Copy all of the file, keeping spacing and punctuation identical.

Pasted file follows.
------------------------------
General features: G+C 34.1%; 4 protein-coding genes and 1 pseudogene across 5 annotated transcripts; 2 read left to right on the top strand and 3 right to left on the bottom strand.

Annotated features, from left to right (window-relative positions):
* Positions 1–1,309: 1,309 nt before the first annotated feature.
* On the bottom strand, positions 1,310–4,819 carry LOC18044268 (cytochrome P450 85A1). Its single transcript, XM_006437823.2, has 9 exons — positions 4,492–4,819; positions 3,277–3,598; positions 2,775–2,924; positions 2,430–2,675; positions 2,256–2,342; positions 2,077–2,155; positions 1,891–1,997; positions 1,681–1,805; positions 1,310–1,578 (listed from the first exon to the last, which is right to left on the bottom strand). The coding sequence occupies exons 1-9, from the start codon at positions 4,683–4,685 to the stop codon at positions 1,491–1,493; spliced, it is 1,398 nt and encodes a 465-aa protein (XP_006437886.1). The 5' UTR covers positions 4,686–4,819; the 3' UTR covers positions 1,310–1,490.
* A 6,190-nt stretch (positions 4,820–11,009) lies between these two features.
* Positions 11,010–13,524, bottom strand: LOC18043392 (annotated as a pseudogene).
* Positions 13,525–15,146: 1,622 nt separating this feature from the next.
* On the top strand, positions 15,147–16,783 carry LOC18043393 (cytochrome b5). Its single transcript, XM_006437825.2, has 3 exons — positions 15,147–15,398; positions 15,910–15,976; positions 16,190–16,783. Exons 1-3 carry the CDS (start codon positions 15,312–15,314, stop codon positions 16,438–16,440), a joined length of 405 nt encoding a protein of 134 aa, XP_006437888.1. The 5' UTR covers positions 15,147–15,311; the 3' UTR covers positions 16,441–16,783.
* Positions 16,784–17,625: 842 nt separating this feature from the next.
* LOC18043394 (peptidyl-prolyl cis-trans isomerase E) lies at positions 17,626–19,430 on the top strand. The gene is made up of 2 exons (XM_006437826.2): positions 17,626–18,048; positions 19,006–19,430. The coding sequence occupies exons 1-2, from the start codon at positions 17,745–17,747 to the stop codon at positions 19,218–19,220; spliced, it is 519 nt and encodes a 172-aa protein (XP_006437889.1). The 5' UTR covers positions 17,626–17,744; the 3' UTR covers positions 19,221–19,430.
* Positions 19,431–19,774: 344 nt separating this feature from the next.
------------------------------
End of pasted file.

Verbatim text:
General features: G+C 34.1%; 4 protein-coding genes and 1 pseudogene across 5 annotated transcripts; 2 read left to right on the top strand and 3 right to left on the bottom strand.

Annotated features, from left to right (window-relative positions):
* Positions 1–1,309: 1,309 nt before the first annotated feature.
* On the bottom strand, positions 1,310–4,819 carry LOC18044268 (cytochrome P450 85A1). Its single transcript, XM_006437823.2, has 9 exons — positions 4,492–4,819; positions 3,277–3,598; positions 2,775–2,924; positions 2,430–2,675; positions 2,256–2,342; positions 2,077–2,155; positions 1,891–1,997; positions 1,681–1,805; positions 1,310–1,578 (listed from the first exon to the last, which is right to left on the bottom strand). The coding sequence occupies exons 1-9, from the start codon at positions 4,683–4,685 to the stop codon at positions 1,491–1,493; spliced, it is 1,398 nt and encodes a 465-aa protein (XP_006437886.1). The 5' UTR covers positions 4,686–4,819; the 3' UTR covers positions 1,310–1,490.
* A 6,190-nt stretch (positions 4,820–11,009) lies between these two features.
* Positions 11,010–13,524, bottom strand: LOC18043392 (annotated as a pseudogene).
* Positions 13,525–15,146: 1,622 nt separating this feature from the next.
* On the top strand, positions 15,147–16,783 carry LOC18043393 (cytochrome b5). Its single transcript, XM_006437825.2, has 3 exons — positions 15,147–15,398; positions 15,910–15,976; positions 16,190–16,783. Exons 1-3 carry the CDS (start codon positions 15,312–15,314, stop codon positions 16,438–16,440), a joined length of 405 nt encoding a protein of 134 aa, XP_006437888.1. The 5' UTR covers positions 15,147–15,311; the 3' UTR covers positions 16,441–16,783.
* Positions 16,784–17,625: 842 nt separating this feature from the next.
* LOC18043394 (peptidyl-prolyl cis-trans isomerase E) lies at positions 17,626–19,430 on the top strand. The gene is made up of 2 exons (XM_006437826.2): positions 17,626–18,048; positions 19,006–19,430. The coding sequence occupies exons 1-2, from the start codon at positions 17,745–17,747 to the stop codon at positions 19,218–19,220; spliced, it is 519 nt and encodes a 172-aa protein (XP_006437889.1). The 5' UTR covers positions 17,626–17,744; the 3' UTR covers positions 19,221–19,430.
* Positions 19,431–19,774: 344 nt separating this feature from the next.